10) Should I get a Laptop?
A laptop will be much more portable, but you’ll generally get more for your money (a faster computer) if you buy a desktop computer. Also, a laptop is more compact than a desktop, and for some is more difficult to use. Laptops are ideal for those travelling a lot, but if you are planning to use the new computer at a desk most of the time, we usually recommend a desktop PC.
When purchasing a laptop you need to bear in mind that many components within laptops are not upgradeable – so it’s really important to identify exactly what you need before you start shopping.
When you buy a laptop, the decision you need to make is: do you want a small-screened portable laptop or would you prefer a larger-screen laptop? A portable (lightweight) laptop means a smaller screen and keyboard but easier to carry around, while the large-screen laptops are heavier but have a more comfortable keyboard and are generally easier to use.
Laptops also have two main brands of processor, AMD and Intel. Laptop processors are specially designed to balance the best performance with great battery life. This means laptop processors are generally slower when compared to the same spec’ed desktop processors. Processors are set out in Ghz (1.6Ghz, 2.2Ghz, etc), so go for the highest number Ghz you can afford. Whatever laptop processor you end up choosing, just make sure the processor is also at least a “quad-core” for useable speed.
New laptops will be sold with Windows 10, which needs at least 4GB of RAM to function correctly – if you can afford to spend a little more you should get a laptop with 8GB of RAM. Also check that the laptop you buy comes with both a DVD burner and wireless network technology. A lot of laptops nowadays come with no DVD drive, so you will need to decide if this is a problem. It is always worth checking the specifications just to make sure.
Finally, also make sure your existing software and hardware, such as your camera and printer will work with your new laptop.
11) Windows 7 or Windows 10?
When looking around for a new computer, you will come across a specification that we get asked about regularly – Windows 7 or Windows 10? This is refering to the operating system that will come with your new computer, and here is a couple of pointers between the 2 versions of Windows.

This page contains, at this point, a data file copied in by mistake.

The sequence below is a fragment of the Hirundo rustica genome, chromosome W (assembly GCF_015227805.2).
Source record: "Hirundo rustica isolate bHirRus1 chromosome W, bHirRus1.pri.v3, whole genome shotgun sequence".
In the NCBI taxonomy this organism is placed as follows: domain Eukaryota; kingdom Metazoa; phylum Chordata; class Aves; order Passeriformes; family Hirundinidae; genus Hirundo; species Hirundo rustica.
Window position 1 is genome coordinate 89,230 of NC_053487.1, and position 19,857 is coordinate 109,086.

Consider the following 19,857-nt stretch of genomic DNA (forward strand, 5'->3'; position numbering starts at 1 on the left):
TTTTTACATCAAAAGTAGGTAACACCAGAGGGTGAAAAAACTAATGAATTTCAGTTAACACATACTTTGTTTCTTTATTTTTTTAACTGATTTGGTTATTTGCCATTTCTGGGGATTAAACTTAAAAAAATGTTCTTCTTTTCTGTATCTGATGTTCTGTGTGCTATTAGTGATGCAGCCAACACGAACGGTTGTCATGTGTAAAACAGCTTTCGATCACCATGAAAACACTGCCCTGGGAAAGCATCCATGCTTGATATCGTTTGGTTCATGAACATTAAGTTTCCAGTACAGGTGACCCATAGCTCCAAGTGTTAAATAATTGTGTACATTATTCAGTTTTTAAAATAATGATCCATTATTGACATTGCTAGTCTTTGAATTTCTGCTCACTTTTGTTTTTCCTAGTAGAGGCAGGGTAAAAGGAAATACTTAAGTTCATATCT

Windows 7 is still the main operating system used, and has very few issues with compatibility or ease of use. Windows 7 has been around for years, and as such most software and drivers for your hardware such as printers and cameras are available. Contrary to some information out there, Windows 7 will remain supported by Microsoft until 2020, so it is not about to expire any time soon. Should you go with Windows 7? Ultimately the decision is up to you and your circumstances and level of computer skills, but we are recommending for existing users who are upgrading to a new PC or laptop, stay with Windows 7 for maximum compatibility and ease of use.
Windows 10 is the new version in town, and does have some advantages over Windows 7. It is usually faster to load up than 7, and is reasonably easy to use, once you become familiar with the changes from Windows 7. However, compatibility is currently an issue, although this will decrease over time. Windows 10 has some cool new features, however we are recommending going to Windows 10 if you are a new computer user, or if you are able to navigate through the changes without to much problem. You will need up-to-date hardware such as your printer, and the latest version of regular software programs you use to be compatible with Windows 10
Still unsure of what you need?
Here at Michael’s Computer Services, we specialize in building custom computers to your requirements. We have standard setups that we build, or we can customize any part of the computer to meet your needs.
Simply give our office a call on 07 4171 0981 during business hours to discuss your requirements, or contact us through this site, and one of our friendly sales team will reply to explain your options in plain English.